In the new children’s book, “When Good Fruit Goes Bad”, Vernon D. Gibbs and Stephen T. Gray tackle not only the subject of food waste, but also introduce the idea of self worth. Using hilarious pictures of angry fruit that is a bit overripe, or slightly bruised, Gibbs and Gray fill this fun, quick and informative book on how all of our food, even though it may be a little ripe or imperfect, can still be used and not discarded. The story revolves around a shop owner, Hank Huckleberry, who is quick to discard a bruised apple that then proceeds to take over his fruit and vegetable shop in protest of being mistreated. We are not all perfect fruit, despite some bumps and bruises, we all have value and are all deserving of each others respect. Hank seems overwhelmed, and lost in his shop as it is taken over by the growing number of angry and ignored fruit. What is Hank to do? If only someone could come to the rescue… Enter our hero, Sarah Sweets!
The brilliantly subtle messages that children’s books writers can use, intentional or not, is one of the reasons that I love reading these good books to my children. A simple story being told with an interesting character that we see, we accept, we fight for, and we admire. When the opportunity comes to use a super hero that is NOT your typical, which until recently, has been mostly handsome white male in tights with a cape type of character, but instead a brave and thoughtful author can make that smart choice that will resonate much more with the reader. Our super hero is a female, person of color named Sarah Sweets. She appears in the doorway in a giant yellow shock of glowing lightning- yes! We see her, we accept her, we fight beside her, and we admire her!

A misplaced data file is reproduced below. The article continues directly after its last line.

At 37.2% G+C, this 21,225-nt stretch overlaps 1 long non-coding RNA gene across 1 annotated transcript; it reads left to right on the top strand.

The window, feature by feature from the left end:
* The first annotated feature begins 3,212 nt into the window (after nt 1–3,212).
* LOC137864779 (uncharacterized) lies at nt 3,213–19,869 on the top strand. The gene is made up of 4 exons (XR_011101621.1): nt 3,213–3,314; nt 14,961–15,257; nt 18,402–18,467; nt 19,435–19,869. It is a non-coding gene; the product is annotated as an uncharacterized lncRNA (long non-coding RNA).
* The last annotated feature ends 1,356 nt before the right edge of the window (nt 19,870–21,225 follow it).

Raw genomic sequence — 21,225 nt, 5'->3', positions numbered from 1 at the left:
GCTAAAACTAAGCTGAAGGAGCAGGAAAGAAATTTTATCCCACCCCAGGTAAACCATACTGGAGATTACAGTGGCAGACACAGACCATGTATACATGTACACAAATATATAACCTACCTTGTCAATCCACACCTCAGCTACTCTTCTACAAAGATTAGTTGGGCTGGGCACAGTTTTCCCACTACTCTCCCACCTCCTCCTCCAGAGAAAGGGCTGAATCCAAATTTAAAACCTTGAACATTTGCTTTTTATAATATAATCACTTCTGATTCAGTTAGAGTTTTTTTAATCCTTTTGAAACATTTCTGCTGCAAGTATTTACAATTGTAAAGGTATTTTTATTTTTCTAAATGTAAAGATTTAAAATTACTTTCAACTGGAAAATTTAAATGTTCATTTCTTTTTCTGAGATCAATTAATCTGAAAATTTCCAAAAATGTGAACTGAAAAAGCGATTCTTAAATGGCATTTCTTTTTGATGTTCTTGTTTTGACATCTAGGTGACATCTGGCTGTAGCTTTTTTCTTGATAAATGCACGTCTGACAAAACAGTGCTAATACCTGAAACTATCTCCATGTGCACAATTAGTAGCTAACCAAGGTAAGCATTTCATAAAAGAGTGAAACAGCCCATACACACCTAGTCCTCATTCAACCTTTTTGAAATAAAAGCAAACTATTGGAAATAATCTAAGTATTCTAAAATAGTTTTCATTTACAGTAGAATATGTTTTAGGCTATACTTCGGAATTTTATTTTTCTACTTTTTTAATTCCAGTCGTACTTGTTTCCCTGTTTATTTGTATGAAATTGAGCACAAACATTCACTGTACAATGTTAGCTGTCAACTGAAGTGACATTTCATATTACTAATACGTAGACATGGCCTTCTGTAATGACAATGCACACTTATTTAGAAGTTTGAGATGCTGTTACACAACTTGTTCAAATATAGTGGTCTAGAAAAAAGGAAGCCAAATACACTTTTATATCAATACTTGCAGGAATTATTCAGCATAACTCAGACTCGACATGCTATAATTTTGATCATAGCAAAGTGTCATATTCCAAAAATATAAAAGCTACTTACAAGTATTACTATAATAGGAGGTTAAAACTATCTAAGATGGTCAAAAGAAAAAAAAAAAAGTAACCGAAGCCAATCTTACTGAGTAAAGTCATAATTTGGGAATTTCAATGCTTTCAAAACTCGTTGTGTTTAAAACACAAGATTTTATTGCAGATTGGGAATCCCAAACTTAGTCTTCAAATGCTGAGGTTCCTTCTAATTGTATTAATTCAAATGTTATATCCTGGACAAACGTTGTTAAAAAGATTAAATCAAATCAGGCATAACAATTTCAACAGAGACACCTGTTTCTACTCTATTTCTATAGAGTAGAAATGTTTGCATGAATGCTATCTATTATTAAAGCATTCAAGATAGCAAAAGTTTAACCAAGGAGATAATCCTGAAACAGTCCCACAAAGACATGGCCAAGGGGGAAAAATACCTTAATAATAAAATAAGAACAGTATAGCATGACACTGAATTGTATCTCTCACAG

Think of that little four year old girl who sees herself – someone she looks like and admires, coming in to save the day! It is an image that has been missing from most children’s books for far too long. The Cooperative Children’s Book Center at The University of Wisconsin cites that of the 4,035 books they received that had been published in 2019- only 471 had Black/African characters. (U.S. publishing only). More representation like Sarah Sweets is needed in children’s books!
This is a great book that I really enjoyed reading with my kids. The colors are bright and perfect for young children working on colors and shapes recognition. The language is not too difficult and can be easily accessible to an early emergent reader. Being a rhyming book it makes each line fun to read and predict.
“When Good Fruit Goes Bad” is Available at Amazon !